Veteran AP sports editor and journalist John Affleck, a Knight Chair in Sports Journalism and Society at Penn State talked about how far sports leagues should go to clean up bad behavior, not only by owners, but coaches and players.

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Essential Pittsburgh
1:57 pm
Sun May 4, 2014

Monday Rundown: Preserving a Free and Open Internet

Credit Seeweb / Flickr

These topics air Monday May 5, 2014 at noon and 8pm on 90.5 WESA.

New Rules for Net Neutrality

Net Neutrality is the concept used when we talk about the importance of a free and open internet. But recent changes from the Federal Communications Commission may change the way service providers provide access to consumers. Orion Czarnecki is an internet security consultant who can break down the concept of net neutrality, the new rules, and what's at stake.

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Essential Pittsburgh
7:43 pm
Fri May 2, 2014

Life of Learning: A Deeper Look In Innovative Education

Pittsburgh Science and Technology Academy teacher Matt Ferrante works with sixth grader Hunter Bash during a recent school day. Ferrante, who teaches music technology, said unlike some other schools where he’s taught, he never feels peripheral at SciTech.
Credit Ryan Loew / 90.5 WESA

From flipped classrooms to blending the arts and sciences, what does it take to bring innovative approaches to the classroom?

Technology and innovation are being utilized as teaching methods by several school districts in the greater Pittsburgh area. This innovation has been recognized as the Pittsburgh area recently received the Tribeca Disruptive Innovation Awards in New York and was the only city to get the award.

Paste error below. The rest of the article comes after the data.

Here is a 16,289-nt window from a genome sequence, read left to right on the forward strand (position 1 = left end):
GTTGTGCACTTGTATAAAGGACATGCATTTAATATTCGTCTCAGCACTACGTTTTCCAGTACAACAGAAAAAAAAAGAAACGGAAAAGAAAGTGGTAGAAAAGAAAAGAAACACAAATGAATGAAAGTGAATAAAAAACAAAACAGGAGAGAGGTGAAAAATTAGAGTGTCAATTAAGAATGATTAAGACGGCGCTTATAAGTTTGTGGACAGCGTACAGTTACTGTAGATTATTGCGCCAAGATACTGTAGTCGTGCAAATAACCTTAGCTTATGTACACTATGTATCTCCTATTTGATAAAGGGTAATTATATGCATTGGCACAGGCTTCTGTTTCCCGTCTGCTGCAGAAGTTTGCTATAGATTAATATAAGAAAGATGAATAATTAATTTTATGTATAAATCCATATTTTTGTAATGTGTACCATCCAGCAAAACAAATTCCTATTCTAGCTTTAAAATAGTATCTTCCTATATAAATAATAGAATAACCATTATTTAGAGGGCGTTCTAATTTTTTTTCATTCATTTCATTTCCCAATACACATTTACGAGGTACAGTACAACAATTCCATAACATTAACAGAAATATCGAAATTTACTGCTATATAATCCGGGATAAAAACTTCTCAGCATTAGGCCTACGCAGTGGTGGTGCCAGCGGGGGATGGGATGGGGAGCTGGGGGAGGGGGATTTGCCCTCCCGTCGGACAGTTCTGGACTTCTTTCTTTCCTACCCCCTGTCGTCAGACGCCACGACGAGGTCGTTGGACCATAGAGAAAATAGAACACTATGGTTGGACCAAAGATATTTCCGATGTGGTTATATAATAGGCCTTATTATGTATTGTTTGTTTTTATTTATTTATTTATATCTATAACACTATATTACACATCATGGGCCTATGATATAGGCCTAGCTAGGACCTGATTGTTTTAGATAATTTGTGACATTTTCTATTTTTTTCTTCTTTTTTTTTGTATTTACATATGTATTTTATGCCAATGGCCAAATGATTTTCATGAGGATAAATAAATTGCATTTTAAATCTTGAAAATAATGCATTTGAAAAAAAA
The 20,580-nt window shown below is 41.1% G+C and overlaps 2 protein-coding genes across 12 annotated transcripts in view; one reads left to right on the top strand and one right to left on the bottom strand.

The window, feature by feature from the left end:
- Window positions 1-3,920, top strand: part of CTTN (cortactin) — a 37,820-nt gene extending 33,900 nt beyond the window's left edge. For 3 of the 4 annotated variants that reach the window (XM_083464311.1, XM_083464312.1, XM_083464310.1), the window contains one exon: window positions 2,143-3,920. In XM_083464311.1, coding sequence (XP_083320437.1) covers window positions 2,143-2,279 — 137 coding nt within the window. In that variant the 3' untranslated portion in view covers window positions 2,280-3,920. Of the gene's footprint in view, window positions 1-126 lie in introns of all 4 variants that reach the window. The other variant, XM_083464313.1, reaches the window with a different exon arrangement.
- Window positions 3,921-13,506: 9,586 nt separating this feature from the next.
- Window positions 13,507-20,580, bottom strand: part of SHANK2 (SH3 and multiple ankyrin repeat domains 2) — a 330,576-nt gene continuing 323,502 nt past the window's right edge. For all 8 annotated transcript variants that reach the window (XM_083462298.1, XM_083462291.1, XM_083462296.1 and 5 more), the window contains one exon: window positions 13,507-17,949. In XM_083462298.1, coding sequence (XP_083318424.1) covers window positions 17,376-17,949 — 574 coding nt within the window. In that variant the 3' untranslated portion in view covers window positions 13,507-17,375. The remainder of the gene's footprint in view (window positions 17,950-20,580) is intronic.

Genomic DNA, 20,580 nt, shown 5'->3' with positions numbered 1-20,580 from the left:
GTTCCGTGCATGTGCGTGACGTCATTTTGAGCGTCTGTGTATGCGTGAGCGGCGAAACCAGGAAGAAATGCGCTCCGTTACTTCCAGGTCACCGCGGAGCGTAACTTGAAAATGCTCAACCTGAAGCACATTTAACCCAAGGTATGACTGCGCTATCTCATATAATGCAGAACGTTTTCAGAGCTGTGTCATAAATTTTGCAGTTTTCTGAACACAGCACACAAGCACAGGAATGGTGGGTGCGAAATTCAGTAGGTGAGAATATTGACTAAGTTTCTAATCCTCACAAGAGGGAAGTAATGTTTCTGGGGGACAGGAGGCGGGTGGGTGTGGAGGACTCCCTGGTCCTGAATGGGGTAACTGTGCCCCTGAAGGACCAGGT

The Flipped Classroom Approach

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Essential Pittsburgh
2:18 am
Fri May 2, 2014

Friday Rundown: A Deeper Look at Local Innovation in Education

Innovations in education can be as simple as a return to elective courses such as this construction technology class at Sto-Rox High School.
Credit Ryan Loew / 90.5 WESA

These topics air Friday May 2, 2014 at noon and 8pm on 90.5 WESA.

Life of Learning Innovation Special

From flipped classrooms to blending the arts and sciences, what does it take to bring innovative approaches to the classroom? As part of 90.5 WESA’s Life of Learning Initiative we’ll explore how technology and innovation are being utilized as teaching methods. Our guests include Dr. Bart Rocco, superintendent of the Elizabeth Forward School District, Dr. Bille Rondinelli, superintendent of South Fayette School District and Dr. Lynne Schrum, Dean, College of Education and Human Services at West Virginia University.

To leave a question or comment before or after the show dial 412-256-8783. Join the conversation LIVE between 12pm & 1 pm weekdays at 412-246-2002. More Essential Pittsburgh segments can be heard here